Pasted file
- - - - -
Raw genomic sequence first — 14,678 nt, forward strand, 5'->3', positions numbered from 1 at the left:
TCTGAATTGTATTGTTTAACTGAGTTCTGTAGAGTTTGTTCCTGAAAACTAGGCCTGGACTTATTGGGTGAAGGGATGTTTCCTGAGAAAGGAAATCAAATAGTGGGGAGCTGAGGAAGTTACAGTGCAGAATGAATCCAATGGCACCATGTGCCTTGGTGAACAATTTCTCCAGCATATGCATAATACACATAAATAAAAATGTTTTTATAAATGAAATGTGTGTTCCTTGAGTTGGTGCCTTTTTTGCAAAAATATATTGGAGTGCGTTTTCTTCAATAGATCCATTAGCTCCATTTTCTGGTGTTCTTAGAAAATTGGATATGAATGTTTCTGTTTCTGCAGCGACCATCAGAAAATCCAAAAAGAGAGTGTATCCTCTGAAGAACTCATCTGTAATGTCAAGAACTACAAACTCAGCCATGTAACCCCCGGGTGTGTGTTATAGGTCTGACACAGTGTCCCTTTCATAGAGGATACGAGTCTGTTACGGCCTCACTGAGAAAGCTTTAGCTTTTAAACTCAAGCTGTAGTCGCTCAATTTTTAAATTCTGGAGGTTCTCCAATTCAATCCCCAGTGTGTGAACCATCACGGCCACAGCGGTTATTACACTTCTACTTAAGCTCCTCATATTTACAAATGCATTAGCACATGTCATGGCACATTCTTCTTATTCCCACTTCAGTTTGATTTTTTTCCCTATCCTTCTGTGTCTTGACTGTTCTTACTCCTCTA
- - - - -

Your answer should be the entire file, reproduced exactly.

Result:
Raw genomic sequence first — 14,678 nt, forward strand, 5'->3', positions numbered from 1 at the left:
TCTGAATTGTATTGTTTAACTGAGTTCTGTAGAGTTTGTTCCTGAAAACTAGGCCTGGACTTATTGGGTGAAGGGATGTTTCCTGAGAAAGGAAATCAAATAGTGGGGAGCTGAGGAAGTTACAGTGCAGAATGAATCCAATGGCACCATGTGCCTTGGTGAACAATTTCTCCAGCATATGCATAATACACATAAATAAAAATGTTTTTATAAATGAAATGTGTGTTCCTTGAGTTGGTGCCTTTTTTGCAAAAATATATTGGAGTGCGTTTTCTTCAATAGATCCATTAGCTCCATTTTCTGGTGTTCTTAGAAAATTGGATATGAATGTTTCTGTTTCTGCAGCGACCATCAGAAAATCCAAAAAGAGAGTGTATCCTCTGAAGAACTCATCTGTAATGTCAAGAACTACAAACTCAGCCATGTAACCCCCGGGTGTGTGTTATAGGTCTGACACAGTGTCCCTTTCATAGAGGATACGAGTCTGTTACGGCCTCACTGAGAAAGCTTTAGCTTTTAAACTCAAGCTGTAGTCGCTCAATTTTTAAATTCTGGAGGTTCTCCAATTCAATCCCCAGTGTGTGAACCATCACGGCCACAGCGGTTATTACACTTCTACTTAAGCTCCTCATATTTACAAATGCATTAGCACATGTCATGGCACATTCTTCTTATTCCCACTTCAGTTTGATTTTTTTCCCTATCCTTCTGTGTCTTGACTGTTCTTACTCCTCTA